K. B. V. HARTFORD CASUALTY INS. CO, No. 13-55511 (9th Cir. 2015)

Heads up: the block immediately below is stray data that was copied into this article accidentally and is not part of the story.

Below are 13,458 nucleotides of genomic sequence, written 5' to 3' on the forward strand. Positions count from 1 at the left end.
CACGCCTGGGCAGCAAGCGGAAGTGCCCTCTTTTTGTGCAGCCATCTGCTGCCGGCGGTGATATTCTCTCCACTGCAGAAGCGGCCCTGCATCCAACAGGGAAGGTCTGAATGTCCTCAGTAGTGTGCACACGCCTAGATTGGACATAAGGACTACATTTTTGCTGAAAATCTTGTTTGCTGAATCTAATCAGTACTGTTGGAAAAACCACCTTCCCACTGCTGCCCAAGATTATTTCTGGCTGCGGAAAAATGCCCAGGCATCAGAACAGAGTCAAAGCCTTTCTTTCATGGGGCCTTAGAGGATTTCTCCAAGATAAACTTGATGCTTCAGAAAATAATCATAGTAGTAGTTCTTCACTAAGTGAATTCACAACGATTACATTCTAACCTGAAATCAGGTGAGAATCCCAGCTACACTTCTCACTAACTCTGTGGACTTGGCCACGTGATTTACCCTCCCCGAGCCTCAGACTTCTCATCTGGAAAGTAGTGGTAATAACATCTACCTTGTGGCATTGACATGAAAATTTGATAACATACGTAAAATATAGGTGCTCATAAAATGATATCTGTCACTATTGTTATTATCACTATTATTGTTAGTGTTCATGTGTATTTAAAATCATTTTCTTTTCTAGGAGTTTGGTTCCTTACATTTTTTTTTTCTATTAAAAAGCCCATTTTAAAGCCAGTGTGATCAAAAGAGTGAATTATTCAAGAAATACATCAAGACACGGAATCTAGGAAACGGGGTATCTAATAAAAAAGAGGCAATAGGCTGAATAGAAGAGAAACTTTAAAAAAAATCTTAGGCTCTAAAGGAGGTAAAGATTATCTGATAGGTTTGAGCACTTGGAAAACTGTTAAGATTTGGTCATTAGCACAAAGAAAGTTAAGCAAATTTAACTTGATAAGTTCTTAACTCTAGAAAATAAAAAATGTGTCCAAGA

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NOT FOR PUBLICATION UNITED STATES COURT OF APPEALS FILED FOR THE NINTH CIRCUIT JUN 24 2015 MOLLY C. DWYER, CLERK U.S. COURT OF APPEALS K. B., a minor, by and through her guardian ad litem, Natalina Kanteiko; et al., No. 13-55511 D.C. No. 3:11-cv-01389-BENWVG Plaintiffs - Appellants, MEMORANDUM* v. HARTFORD CASUALTY INSURANCE COMPANY, a New Jersey corporation, Defendant - Appellee. Appeal from the United States District Court for the Southern District of California Roger T. Benitez, District Judge, Presiding Argued and Submitted June 1, 2015 Pasadena, California Before: M. SMITH and N.R. SMITH, Circuit Judges and LAMBERTH,** Senior District Judge. * This disposition is not appropriate for publication and is not precedent except as provided by 9th Cir. R. 36-3. ** The Honorable Royce C. Lamberth, Senior District Judge for the U.S. District Court for the District of Columbia, sitting by designation. 1. The district court did not err by granting summary judgment to Hartford Casualty Insurance Company, finding that it had no duty to defend Kurt and Anne Redlinger under their Hartford business insurance policy, in a personal injury lawsuit between K.B. and the Redlingers wherein K.B. suffered severe injuries after nearly drowning in the Redlingers’ pool at a birthday party at their home. Whether Hartford owed a duty to defend to the Redlingers “is made in the first instance by comparing the allegations of the complaint with the terms of the policy.” Montrose Chem. Corp. v. Superior Court, 861 P.2d 1153, 1157 (Cal. 1993) (internal quotation marks omitted). We also look at known “[f]acts extrinsic to the complaint” to determine whether “they reveal a possibility that the claim may be covered by the policy.” Id. (internal quotation marks omitted). Here, neither the complaint nor the extrinsic facts revealed a possibility that the underlying claim could be covered by this business insurance policy. Hartford insured the Redlinger’s rental property business located in El Cajon. None of the information provided to Hartford suggested that the Redlingers were conducting their rental business from their Cibola property (where the accident occurred). To the contrary, all the information submitted to Hartford was directed instead at the Redlingers’ personal liability or the liability of their Sun-Pro business. Thus, the facts known to Hartford at the time of the tender did not trigger a duty to defend. 2 See Gunderson v. Fire Ins. Exch., 44 Cal. Rptr. 2d 272, 277 (Ct. App. 1995) (“An insured may not trigger the duty to defend by speculating about extraneous ‘facts’ regarding potential liability or ways in which the third party claimant might amend its complaint at some future date. This approach misconstrues the principle of ‘potential liability’ under an insurance policy.”). Hartford “made an informed decision on the basis of the third party complaint and the extrinsic facts known to it at the time of tender that there is no potential for coverage.” Id. Thus, it did not “have a continuing duty to investigate whether there is a potential for coverage.” Id. 2. The district court did not err in finding Hartford had no duty to indemnify. “It is well settled that because the duty to defend is broader than the duty to indemnify, a determination that there is no duty to defend automatically means that there is no duty to indemnify.” Certain Underwriters at Lloyd’s of London v. Superior Court, 16 P.3d 94, 104 (Cal. 2001) (internal quotation marks and alteration omitted). AFFIRMED. 3